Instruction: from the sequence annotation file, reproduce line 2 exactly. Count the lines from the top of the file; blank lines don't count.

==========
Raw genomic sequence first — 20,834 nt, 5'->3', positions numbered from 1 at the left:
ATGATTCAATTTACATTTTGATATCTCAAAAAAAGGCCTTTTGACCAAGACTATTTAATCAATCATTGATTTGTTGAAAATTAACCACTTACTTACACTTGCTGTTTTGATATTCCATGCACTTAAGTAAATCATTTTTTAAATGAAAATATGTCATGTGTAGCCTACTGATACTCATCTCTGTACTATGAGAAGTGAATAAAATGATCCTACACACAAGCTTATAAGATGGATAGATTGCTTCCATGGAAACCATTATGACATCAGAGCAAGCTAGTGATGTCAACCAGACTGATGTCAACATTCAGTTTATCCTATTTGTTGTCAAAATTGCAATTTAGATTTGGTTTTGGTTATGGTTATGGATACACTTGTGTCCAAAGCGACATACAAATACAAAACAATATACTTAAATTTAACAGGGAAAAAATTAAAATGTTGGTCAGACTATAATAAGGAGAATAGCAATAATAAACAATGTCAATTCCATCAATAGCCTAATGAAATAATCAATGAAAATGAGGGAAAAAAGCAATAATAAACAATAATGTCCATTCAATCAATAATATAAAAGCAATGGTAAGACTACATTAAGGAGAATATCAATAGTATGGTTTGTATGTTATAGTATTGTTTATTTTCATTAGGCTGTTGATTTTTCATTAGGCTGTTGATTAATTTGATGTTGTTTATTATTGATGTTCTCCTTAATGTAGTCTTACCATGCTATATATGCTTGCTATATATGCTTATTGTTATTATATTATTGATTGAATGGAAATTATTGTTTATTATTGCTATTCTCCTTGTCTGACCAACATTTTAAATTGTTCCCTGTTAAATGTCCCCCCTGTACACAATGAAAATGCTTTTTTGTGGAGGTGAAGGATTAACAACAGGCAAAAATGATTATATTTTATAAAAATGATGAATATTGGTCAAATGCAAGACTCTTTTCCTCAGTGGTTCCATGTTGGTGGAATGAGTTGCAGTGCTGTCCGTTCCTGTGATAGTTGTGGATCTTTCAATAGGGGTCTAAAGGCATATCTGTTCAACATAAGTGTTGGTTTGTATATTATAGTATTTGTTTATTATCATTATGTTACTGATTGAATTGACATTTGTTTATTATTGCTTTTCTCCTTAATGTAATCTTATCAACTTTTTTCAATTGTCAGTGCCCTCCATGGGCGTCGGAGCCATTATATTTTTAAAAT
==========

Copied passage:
ATGATTCAATTTACATTTTGATATCTCAAAAAAAGGCCTTTTGACCAAGACTATTTAATCAATCATTGATTTGTTGAAAATTAACCACTTACTTACACTTGCTGTTTTGATATTCCATGCACTTAAGTAAATCATTTTTTAAATGAAAATATGTCATGTGTAGCCTACTGATACTCATCTCTGTACTATGAGAAGTGAATAAAATGATCCTACACACAAGCTTATAAGATGGATAGATTGCTTCCATGGAAACCATTATGACATCAGAGCAAGCTAGTGATGTCAACCAGACTGATGTCAACATTCAGTTTATCCTATTTGTTGTCAAAATTGCAATTTAGATTTGGTTTTGGTTATGGTTATGGATACACTTGTGTCCAAAGCGACATACAAATACAAAACAATATACTTAAATTTAACAGGGAAAAAATTAAAATGTTGGTCAGACTATAATAAGGAGAATAGCAATAATAAACAATGTCAATTCCATCAATAGCCTAATGAAATAATCAATGAAAATGAGGGAAAAAAGCAATAATAAACAATAATGTCCATTCAATCAATAATATAAAAGCAATGGTAAGACTACATTAAGGAGAATATCAATAGTATGGTTTGTATGTTATAGTATTGTTTATTTTCATTAGGCTGTTGATTTTTCATTAGGCTGTTGATTAATTTGATGTTGTTTATTATTGATGTTCTCCTTAATGTAGTCTTACCATGCTATATATGCTTGCTATATATGCTTATTGTTATTATATTATTGATTGAATGGAAATTATTGTTTATTATTGCTATTCTCCTTGTCTGACCAACATTTTAAATTGTTCCCTGTTAAATGTCCCCCCTGTACACAATGAAAATGCTTTTTTGTGGAGGTGAAGGATTAACAACAGGCAAAAATGATTATATTTTATAAAAATGATGAATATTGGTCAAATGCAAGACTCTTTTCCTCAGTGGTTCCATGTTGGTGGAATGAGTTGCAGTGCTGTCCGTTCCTGTGATAGTTGTGGATCTTTCAATAGGGGTCTAAAGGCATATCTGTTCAACATAAGTGTTGGTTTGTATATTATAGTATTTGTTTATTATCATTATGTTACTGATTGAATTGACATTTGTTTATTATTGCTTTTCTCCTTAATGTAATCTTATCAACTTTTTTCAATTGTCAGTGCCCTCCATGGGCGTCGGAGCCATTATATTTTTAAAAT